Puerto Rico, a commonwealth, is a territory of the United States. Puerto Ricans do not vote in presidential elections but send a delegate to Congress who has limited voting rights. For years, Puerto Rico’s creditors have battled the island’s government and each other in a high stakes negotiating and lobbying campaign. Now, they’re seeking to salvage their investment as Puerto Rico’s financial picture worsens.

Until last year, under its constitution, Puerto Rico could not file for bankruptcy, unlike states and municipalities in the rest of the United States. Last June, Congress passed a law, called Promesa, allowing Puerto Rico to file for a type of bankruptcy if necessary. Bondholders could lose out in a bankruptcy, as the island’s entire debt would be restructured.

Promesa allowed Puerto Rico to temporarily stop making payments on its general obligation debts, primarily held by hedge funds and other financial companies. The island continued to make payments on the debt backed by sales taxes, known as Cofina. Since the general obligation debt is protected by the Puerto Rico constitution, the general obligation holders argue that it’s illegal to allow payment to the Cofina debtholders.

The law also established an oversight board to oversee Puerto Rico’s affairs, putting the island under more direct federal rule. The board is made up of appointees chosen by both American political parties and has a Republican majority.

During the campaign for governor, Rosselló, a 37-year-old biomedical engineer and neurobiologist and son of a former governor, called for negotiations with creditors. A member of the New Progressive party, which advocates Puerto Rican statehood, Rosselló claimed during the campaign that Puerto Rico could pay its debts in full. Creditors view him as more sympathetic than the outgoing governor, Alejandro García Padilla, who refused to negotiate with them. Rosselló is expected to hold talks with creditors through the first part of the year, seeking to strike a deal and avoid bankruptcy, according to people familiar with the matter.

Hedge funds with investments in Puerto Rican bonds include Aurelius Capital Management and Monarch Alternative Capital. John Paulson, the hedge fund manager who backed Trump’s campaign, owned Puerto Rico debt at one point and has substantial real estate on the island. He appears not to own bonds anymore, according to people involved in the negotiations. A spokesperson for Paulson did not respond to a request for comment.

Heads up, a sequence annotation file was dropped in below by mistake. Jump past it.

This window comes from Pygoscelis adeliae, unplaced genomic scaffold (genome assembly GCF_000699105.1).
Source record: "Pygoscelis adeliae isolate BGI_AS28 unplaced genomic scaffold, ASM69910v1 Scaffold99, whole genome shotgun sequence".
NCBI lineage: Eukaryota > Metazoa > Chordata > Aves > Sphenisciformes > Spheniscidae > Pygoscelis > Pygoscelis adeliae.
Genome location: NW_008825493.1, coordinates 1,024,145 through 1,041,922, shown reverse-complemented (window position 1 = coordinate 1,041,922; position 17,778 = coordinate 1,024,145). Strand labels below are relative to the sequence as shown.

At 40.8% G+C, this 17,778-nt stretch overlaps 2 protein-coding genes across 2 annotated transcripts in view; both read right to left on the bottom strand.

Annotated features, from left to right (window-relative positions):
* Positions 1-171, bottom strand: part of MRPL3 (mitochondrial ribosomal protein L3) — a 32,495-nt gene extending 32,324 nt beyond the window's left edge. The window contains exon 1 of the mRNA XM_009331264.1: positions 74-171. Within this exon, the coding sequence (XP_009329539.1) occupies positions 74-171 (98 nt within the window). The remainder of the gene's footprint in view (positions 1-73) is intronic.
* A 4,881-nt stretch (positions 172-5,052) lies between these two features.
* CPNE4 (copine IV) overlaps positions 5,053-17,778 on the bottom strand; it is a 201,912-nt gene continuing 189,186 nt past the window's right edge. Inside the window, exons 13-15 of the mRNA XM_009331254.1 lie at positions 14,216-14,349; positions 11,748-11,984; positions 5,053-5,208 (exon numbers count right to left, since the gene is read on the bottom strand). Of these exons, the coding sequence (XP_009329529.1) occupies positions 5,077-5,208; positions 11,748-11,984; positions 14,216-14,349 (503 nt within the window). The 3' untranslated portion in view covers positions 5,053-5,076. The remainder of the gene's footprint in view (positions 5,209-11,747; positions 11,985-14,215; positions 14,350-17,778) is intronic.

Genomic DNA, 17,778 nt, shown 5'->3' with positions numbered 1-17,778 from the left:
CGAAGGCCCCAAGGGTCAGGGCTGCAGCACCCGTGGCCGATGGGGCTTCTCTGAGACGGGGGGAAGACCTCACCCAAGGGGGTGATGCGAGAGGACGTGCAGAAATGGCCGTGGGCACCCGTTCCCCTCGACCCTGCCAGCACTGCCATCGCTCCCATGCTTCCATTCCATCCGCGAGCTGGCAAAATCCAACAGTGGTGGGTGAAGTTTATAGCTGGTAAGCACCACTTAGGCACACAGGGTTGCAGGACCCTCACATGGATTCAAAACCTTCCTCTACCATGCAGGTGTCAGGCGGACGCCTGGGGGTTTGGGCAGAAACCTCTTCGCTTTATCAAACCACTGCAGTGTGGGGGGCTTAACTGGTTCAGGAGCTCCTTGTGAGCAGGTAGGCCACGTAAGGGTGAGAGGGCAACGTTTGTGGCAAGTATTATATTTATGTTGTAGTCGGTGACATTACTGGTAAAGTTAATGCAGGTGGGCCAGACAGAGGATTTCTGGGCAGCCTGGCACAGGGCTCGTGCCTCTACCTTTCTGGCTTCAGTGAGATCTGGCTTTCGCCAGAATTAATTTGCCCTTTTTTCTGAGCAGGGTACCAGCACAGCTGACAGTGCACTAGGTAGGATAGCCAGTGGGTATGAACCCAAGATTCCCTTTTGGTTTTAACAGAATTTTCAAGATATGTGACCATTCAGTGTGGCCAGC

Trump has appointed several high-profile investors and Goldman Sachs bankers to key cabinet and advisory positions. Trump’s choice for treasury secretary, Steven Mnuchin, is himself a hedge fund manager, though he does not appear to have investments in Puerto Rico debt.

The Obama administration pushed for the Promesa law and antagonized the bondholders, particularly the hedge funds. They contend that the outgoing administration ignored their financial interests in favor of seeking to protect the pensions of public employees and create a model for other municipalities facing similar fiscal crises.

Now with a new governor and a new American president, some of the bondholders believe their negotiating position has improved. Trump “can’t be as bad as what we had,” says one bondholder, who requested anonymity. “I don’t believe they will hold Puerto Rico hostage to try to create a mold that they hope will someday help with Chicago, New Jersey or wherever.”

Update, Jan. 12, 2017: After this story was published, a spokesman for Rosselló confirmed that the governor did not meet with Trump.

IMAGE: Corey Lewandowski, campaign manager for Republican U.S. presidential candidate Donald Trump, exits following a meeting of Trump’s national finance team at the Four Seasons Hotel in New York City, U.S. on June 9, 2016.  REUTERS/Brendan McDermid/File Photo